Three months after Catalans went to the polls in a regional election that delivered a majority to pro-independence forces, two separatist parties on Monday announced a preliminary agreement to create a coalition government. The opposition has called the plan “a repeat edition of a failure.”
The deal was struck by the Catalan Republican Left (ERC) and Junts per Catalunya (Together for Catalonia), a heterogenous party that leans harder than ERC toward unilateral secession from Spain and whose best-known figure is former premier Carles Puigdemont. The journalist-turned-politician is currently living in Brussels to avoid arrest after his involvement in a unilateral breakaway attempt in the region in 2017, when an illegal referendum on the future of Catalonia was held and a unilateral declaration of independence subsequently passed in parliament. Other former members of Puigdemont’s Cabinet who stayed in Spain were tried and found guilty of sedition and misuse of public funds, and are serving prison sentences in Catalan jails. This includes ERC president and one-time deputy premier, Oriol Junqueras.
Under the terms of this preliminary agreement, Pere Aragonès of ERC would become the next Catalan premier. Aragonès has already been the acting regional leader since September 2020, when Quim Torra was barred from office by Spain’s Supreme Court over his failure to observe political neutrality rules during an earlier election campaign.
The goal is none other than to serve the country, to govern for everyone and to keep advancing towards the independence of CataloniaText of preliminary governing deal in Catalonia
Aragonès and Jordi Sànchez, the secretary general of Junts, gave a news conference in Barcelona later on Monday to provide further details about the plan. No date has been offered yet for the parliamentary session to endorse the new leader, although it is widely expected to be held this week. As for how the Cabinet posts will be shared out, each party will head seven departments.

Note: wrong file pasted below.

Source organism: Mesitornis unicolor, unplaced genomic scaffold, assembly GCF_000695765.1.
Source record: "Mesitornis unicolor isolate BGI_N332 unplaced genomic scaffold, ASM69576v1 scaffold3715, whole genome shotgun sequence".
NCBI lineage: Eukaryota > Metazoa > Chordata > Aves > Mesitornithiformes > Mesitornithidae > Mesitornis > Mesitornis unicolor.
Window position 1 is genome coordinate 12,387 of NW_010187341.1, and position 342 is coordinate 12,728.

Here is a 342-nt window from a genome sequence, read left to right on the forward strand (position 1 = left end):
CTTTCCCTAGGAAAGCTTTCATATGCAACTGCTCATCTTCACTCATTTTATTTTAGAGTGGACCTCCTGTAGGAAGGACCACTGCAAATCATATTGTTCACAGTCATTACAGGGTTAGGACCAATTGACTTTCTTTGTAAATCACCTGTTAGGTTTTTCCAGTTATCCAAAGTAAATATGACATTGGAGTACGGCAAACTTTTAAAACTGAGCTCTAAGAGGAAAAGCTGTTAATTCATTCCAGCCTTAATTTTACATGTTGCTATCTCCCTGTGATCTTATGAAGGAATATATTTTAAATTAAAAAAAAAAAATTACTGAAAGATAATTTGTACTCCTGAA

“The goal is none other than to serve the country, to govern for everyone and to keep advancing toward the independence of Catalonia,” reads the document.
On Monday, the president of the Catalan Socialists (PSC), Salvador Illa – who won the most votes at the February election but not enough for a majority – described the deal as “an agonizing extension of the failure” of the previous ERC-Junts government that led the region. The term was ended early due to constant clashes between the coalition members. In statements to the radio station Cope, Illa said that this new project is “a government for half of Catalonia.”
Separatist leaders on Monday were apologetic for the long delay in finding consensus. For months, ERC and Junts seemed unable to agree on the way independence should be pursued, and each side accused the other of trying to force a repeat election. This would have put at risk the 52% majority that the combined separatist forces obtained on February 14 at an election where turnout was around 25 points lower than in 2017.
“We pledge to build a government that will seek to rebuild trust among the citizens of Catalonia,” reads the document, acknowledging social weariness after months of public bickering between these two forces. At one point in early May, ERC said it would try to form a government all by itself; a third separatist party, the small, left-wing Popular Unity Candidacy (CUP), eventually got ERC and Junts back at the negotiating table to hammer out a text setting out points that everyone could agree on.
May 26 is the deadline for holding the parliamentary session to endorse the new leader, after which a new election would automatically be called. If all the separatist lawmakers – 74 out of 135 – were to vote as one, Aragonès could be successful in the first round. But Junts said it will survey its own party members first to see if they agree.
Junts has accused ERC of abandoning the fight for independence in favor of more pragmatic political routes, while ERC has accused Junts of going after its goals without sufficient support from voters. Relations between both parties, which are already sharing Cabinet posts in Catalonia, have been further strained by occasionally differing views on how best to manage the coronavirus pandemic.
The most successful candidate at this year’s election was Salvador Illa of the PSC, which is the Catalan branch of the Socialist Party (PSOE), but he was unable to attract enough support from other non-separatist parties to craft a working government. Meanwhile, far-right Vox made it into the Catalan parliament for the first time by taking voters away from the center-right Popular Party (PP) and the liberal-right Ciudadanos (Citizens). This latter party won the 2017 election but also fell short of a majority and was unable to form a government.
English version by Susana Urra.